It’s clear that the measures taken since 16 March 2020 have saved lives. Lockdowns work. China, where measures were highly enforced, and testing was pushed as hard as possible, had a tiny first peak compared with European countries. We know it worked here because we see the reduction in other infectious diseases. Perhaps the lack of international traffic helped prevent the flu season, but it doesn’t explain the drop in other infections in children which do not depend on international travellers.

The restrictions on inter-provincial travel, coupled with masks, physical distancing, hand hygiene, and a massive reduction in public events and large gatherings have likely played their part.

Had we continued life more or less as normal after 16 March 2020, what would have happened? It’s impossible to produce credible hard numbers, but our guess is that several times as many deaths have been prevented; we have probably avoided a devastating flood of deaths.

Yes, planning for the surge of cases, in some provinces, was abysmal. The ban on cigarettes made no sense; nor did the restrictions on exercise hours. Over-zealous restrictions on workplace activity have left the economy reeling, but a comparison with other countries (including Sweden), shows that epidemics can easily stall economies even if one does not explicitly decree a halt to most activities. Stealing protective equipment contracts, and other opportunistic corruption, is indeed abominable. Despite all this, it could easily have been so much worse. The government has not done too badly in its stated main aim: To reduce Covid-19 deaths. DM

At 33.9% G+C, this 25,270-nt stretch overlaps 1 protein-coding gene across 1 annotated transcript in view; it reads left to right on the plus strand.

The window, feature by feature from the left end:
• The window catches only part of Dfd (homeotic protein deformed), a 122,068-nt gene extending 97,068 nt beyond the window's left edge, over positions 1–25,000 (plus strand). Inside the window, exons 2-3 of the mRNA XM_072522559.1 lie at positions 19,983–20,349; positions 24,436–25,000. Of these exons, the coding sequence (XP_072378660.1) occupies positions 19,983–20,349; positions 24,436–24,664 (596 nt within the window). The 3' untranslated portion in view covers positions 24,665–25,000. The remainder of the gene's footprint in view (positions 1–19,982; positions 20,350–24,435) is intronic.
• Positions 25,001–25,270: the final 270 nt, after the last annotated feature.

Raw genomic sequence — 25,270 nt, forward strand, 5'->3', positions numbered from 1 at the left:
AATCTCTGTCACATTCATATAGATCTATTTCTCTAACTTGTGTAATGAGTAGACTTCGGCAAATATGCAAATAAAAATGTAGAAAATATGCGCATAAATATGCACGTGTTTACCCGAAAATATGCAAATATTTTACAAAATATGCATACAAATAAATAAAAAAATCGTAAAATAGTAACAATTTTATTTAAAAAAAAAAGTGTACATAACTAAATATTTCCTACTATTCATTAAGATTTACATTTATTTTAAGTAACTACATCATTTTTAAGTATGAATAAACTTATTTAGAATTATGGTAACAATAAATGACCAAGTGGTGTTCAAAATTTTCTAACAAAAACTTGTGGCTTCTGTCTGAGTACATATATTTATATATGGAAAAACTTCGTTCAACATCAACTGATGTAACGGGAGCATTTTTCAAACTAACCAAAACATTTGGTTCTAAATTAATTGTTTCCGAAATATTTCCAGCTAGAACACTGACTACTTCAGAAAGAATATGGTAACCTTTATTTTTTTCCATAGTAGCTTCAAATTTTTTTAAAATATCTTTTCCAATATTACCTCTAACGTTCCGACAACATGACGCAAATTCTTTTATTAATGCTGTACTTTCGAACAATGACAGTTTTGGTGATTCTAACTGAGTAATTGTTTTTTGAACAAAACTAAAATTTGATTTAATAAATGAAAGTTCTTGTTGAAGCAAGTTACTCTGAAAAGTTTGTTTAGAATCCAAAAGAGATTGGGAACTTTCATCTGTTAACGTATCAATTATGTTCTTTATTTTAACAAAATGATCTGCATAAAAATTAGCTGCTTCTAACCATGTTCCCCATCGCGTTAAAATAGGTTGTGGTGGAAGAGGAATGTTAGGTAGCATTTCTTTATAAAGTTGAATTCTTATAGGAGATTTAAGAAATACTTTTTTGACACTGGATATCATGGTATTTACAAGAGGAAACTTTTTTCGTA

Further reading: MRC analysis of excess deaths

Nathan Geffen is GroundUp editor. He has a PhD in algorithms for modelling infectious disease. Alex Welte is Research Professor at, and the former Director of, the South African (National Government) Department of Science and Innovation – National Research Foundation (DSI-NRF) Centre of Excellence for Epidemiological Modelling and Analysis (aka SACEMA), at Stellenbosch University.